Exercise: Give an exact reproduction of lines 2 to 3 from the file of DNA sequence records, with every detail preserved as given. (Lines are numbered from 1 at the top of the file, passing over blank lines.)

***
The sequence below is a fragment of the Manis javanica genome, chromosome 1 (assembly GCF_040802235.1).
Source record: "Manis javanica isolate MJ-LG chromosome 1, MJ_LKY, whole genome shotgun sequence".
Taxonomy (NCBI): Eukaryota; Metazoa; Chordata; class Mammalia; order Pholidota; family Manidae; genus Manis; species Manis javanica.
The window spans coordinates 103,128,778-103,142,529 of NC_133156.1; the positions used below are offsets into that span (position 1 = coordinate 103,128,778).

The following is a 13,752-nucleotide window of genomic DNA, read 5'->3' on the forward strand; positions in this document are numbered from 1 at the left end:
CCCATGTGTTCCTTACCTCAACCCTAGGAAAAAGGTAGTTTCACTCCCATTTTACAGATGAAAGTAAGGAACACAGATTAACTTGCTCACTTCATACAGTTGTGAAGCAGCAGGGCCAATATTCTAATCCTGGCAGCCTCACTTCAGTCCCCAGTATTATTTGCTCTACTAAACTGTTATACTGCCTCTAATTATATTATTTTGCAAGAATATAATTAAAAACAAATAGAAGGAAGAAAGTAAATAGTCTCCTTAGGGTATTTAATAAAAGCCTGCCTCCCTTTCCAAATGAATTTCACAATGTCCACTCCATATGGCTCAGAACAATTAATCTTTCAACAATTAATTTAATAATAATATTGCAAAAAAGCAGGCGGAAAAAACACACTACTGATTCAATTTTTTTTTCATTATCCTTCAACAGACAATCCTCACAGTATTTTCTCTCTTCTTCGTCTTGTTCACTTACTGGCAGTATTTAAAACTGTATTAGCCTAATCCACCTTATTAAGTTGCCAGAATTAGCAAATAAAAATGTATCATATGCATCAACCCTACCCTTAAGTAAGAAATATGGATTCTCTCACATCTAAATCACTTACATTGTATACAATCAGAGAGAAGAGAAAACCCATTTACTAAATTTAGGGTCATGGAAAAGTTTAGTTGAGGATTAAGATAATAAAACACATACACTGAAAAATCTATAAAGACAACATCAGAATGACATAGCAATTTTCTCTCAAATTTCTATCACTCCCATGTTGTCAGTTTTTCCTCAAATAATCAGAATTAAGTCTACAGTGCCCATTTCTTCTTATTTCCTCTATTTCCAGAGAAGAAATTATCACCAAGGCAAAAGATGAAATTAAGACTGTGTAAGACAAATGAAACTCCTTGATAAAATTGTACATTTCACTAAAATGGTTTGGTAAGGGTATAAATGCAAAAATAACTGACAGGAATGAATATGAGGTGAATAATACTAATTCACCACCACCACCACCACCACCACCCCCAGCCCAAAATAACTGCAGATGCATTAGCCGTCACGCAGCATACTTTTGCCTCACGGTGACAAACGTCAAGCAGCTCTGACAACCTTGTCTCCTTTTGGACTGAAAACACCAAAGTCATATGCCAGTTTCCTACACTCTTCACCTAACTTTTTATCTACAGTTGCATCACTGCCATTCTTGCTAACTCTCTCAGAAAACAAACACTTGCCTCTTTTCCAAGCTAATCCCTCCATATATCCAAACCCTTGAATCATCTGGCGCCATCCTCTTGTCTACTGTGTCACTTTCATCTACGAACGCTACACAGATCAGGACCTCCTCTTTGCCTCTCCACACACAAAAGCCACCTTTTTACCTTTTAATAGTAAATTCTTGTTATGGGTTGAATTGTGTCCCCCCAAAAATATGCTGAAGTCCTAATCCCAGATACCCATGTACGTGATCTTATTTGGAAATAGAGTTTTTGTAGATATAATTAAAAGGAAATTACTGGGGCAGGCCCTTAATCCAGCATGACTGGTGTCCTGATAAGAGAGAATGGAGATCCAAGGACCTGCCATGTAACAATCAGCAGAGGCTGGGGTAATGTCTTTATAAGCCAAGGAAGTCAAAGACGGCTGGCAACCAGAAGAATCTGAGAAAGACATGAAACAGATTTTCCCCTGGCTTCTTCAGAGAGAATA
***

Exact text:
Source record: "Manis javanica isolate MJ-LG chromosome 1, MJ_LKY, whole genome shotgun sequence".
Taxonomy (NCBI): Eukaryota; Metazoa; Chordata; class Mammalia; order Pholidota; family Manidae; genus Manis; species Manis javanica.